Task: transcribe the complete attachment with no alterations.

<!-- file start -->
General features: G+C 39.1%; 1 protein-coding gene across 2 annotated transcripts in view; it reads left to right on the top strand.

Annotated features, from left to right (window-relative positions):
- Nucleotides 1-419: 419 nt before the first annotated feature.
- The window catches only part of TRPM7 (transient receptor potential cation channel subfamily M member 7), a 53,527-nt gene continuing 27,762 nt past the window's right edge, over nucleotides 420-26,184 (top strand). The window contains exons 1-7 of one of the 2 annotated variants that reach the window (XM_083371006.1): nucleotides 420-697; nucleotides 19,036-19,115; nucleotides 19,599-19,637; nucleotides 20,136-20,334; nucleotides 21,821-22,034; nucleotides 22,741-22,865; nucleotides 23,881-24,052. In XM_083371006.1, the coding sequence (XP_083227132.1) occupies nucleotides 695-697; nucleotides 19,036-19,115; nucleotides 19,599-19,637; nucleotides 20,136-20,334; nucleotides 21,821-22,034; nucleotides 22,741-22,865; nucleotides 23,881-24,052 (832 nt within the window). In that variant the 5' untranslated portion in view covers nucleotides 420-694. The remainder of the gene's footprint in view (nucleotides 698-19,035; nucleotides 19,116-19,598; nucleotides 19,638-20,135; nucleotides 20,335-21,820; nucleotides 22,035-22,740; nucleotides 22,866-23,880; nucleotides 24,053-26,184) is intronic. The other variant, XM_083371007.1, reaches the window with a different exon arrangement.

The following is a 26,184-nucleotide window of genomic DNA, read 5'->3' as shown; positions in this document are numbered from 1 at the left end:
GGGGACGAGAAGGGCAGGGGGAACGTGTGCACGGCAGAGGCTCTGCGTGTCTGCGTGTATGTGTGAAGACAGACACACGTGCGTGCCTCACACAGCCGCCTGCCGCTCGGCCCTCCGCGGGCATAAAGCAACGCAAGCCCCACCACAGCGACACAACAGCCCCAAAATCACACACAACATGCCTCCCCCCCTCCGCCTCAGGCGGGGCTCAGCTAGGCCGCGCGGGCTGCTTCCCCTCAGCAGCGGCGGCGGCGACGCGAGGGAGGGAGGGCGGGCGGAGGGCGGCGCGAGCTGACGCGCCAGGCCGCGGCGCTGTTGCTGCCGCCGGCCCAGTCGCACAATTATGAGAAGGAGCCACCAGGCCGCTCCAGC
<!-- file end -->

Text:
General features: G+C 39.1%; 1 protein-coding gene across 2 annotated transcripts in view; it reads left to right on the top strand.

Annotated features, from left to right (window-relative positions):
- Nucleotides 1-419: 419 nt before the first annotated feature.
- The window catches only part of TRPM7 (transient receptor potential cation channel subfamily M member 7), a 53,527-nt gene continuing 27,762 nt past the window's right edge, over nucleotides 420-26,184 (top strand). The window contains exons 1-7 of one of the 2 annotated variants that reach the window (XM_083371006.1): nucleotides 420-697; nucleotides 19,036-19,115; nucleotides 19,599-19,637; nucleotides 20,136-20,334; nucleotides 21,821-22,034; nucleotides 22,741-22,865; nucleotides 23,881-24,052. In XM_083371006.1, the coding sequence (XP_083227132.1) occupies nucleotides 695-697; nucleotides 19,036-19,115; nucleotides 19,599-19,637; nucleotides 20,136-20,334; nucleotides 21,821-22,034; nucleotides 22,741-22,865; nucleotides 23,881-24,052 (832 nt within the window). In that variant the 5' untranslated portion in view covers nucleotides 420-694. The remainder of the gene's footprint in view (nucleotides 698-19,035; nucleotides 19,116-19,598; nucleotides 19,638-20,135; nucleotides 20,335-21,820; nucleotides 22,035-22,740; nucleotides 22,866-23,880; nucleotides 24,053-26,184) is intronic. The other variant, XM_083371007.1, reaches the window with a different exon arrangement.

The following is a 26,184-nucleotide window of genomic DNA, read 5'->3' as shown; positions in this document are numbered from 1 at the left end:
GGGGACGAGAAGGGCAGGGGGAACGTGTGCACGGCAGAGGCTCTGCGTGTCTGCGTGTATGTGTGAAGACAGACACACGTGCGTGCCTCACACAGCCGCCTGCCGCTCGGCCCTCCGCGGGCATAAAGCAACGCAAGCCCCACCACAGCGACACAACAGCCCCAAAATCACACACAACATGCCTCCCCCCCTCCGCCTCAGGCGGGGCTCAGCTAGGCCGCGCGGGCTGCTTCCCCTCAGCAGCGGCGGCGGCGACGCGAGGGAGGGAGGGCGGGCGGAGGGCGGCGCGAGCTGACGCGCCAGGCCGCGGCGCTGTTGCTGCCGCCGGCCCAGTCGCACAATTATGAGAAGGAGCCACCAGGCCGCTCCAGC